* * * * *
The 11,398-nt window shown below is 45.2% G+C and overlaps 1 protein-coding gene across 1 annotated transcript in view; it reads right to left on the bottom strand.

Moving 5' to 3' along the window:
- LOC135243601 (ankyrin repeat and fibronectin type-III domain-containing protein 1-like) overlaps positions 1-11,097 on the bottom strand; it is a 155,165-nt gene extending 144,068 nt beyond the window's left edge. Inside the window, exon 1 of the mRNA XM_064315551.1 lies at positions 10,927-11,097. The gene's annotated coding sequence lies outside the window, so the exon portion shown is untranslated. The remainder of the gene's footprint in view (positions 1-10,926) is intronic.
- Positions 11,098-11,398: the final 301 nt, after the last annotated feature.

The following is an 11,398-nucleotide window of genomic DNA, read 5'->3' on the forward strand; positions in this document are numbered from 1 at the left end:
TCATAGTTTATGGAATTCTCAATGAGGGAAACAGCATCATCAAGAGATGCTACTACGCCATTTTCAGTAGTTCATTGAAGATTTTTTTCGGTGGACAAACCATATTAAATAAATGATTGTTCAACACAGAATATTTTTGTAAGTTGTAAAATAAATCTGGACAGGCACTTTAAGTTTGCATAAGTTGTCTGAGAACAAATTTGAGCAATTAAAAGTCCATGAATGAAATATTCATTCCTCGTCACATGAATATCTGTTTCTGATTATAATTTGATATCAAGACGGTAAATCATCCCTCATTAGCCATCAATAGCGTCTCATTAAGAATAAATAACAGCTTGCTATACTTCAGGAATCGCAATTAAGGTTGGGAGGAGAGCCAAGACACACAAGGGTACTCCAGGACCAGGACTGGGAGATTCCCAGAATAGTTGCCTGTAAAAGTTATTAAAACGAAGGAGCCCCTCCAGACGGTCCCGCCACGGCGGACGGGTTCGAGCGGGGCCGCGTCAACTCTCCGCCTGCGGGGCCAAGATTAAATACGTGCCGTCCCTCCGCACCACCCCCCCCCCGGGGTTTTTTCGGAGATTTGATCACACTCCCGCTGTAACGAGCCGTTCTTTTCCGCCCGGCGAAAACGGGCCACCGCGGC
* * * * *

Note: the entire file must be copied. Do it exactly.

The 11,398-nt window shown below is 45.2% G+C and overlaps 1 protein-coding gene across 1 annotated transcript in view; it reads right to left on the bottom strand.

Moving 5' to 3' along the window:
- LOC135243601 (ankyrin repeat and fibronectin type-III domain-containing protein 1-like) overlaps positions 1-11,097 on the bottom strand; it is a 155,165-nt gene extending 144,068 nt beyond the window's left edge. Inside the window, exon 1 of the mRNA XM_064315551.1 lies at positions 10,927-11,097. The gene's annotated coding sequence lies outside the window, so the exon portion shown is untranslated. The remainder of the gene's footprint in view (positions 1-10,926) is intronic.
- Positions 11,098-11,398: the final 301 nt, after the last annotated feature.

The following is an 11,398-nucleotide window of genomic DNA, read 5'->3' on the forward strand; positions in this document are numbered from 1 at the left end:
TCATAGTTTATGGAATTCTCAATGAGGGAAACAGCATCATCAAGAGATGCTACTACGCCATTTTCAGTAGTTCATTGAAGATTTTTTTCGGTGGACAAACCATATTAAATAAATGATTGTTCAACACAGAATATTTTTGTAAGTTGTAAAATAAATCTGGACAGGCACTTTAAGTTTGCATAAGTTGTCTGAGAACAAATTTGAGCAATTAAAAGTCCATGAATGAAATATTCATTCCTCGTCACATGAATATCTGTTTCTGATTATAATTTGATATCAAGACGGTAAATCATCCCTCATTAGCCATCAATAGCGTCTCATTAAGAATAAATAACAGCTTGCTATACTTCAGGAATCGCAATTAAGGTTGGGAGGAGAGCCAAGACACACAAGGGTACTCCAGGACCAGGACTGGGAGATTCCCAGAATAGTTGCCTGTAAAAGTTATTAAAACGAAGGAGCCCCTCCAGACGGTCCCGCCACGGCGGACGGGTTCGAGCGGGGCCGCGTCAACTCTCCGCCTGCGGGGCCAAGATTAAATACGTGCCGTCCCTCCGCACCACCCCCCCCCCGGGGTTTTTTCGGAGATTTGATCACACTCCCGCTGTAACGAGCCGTTCTTTTCCGCCCGGCGAAAACGGGCCACCGCGGC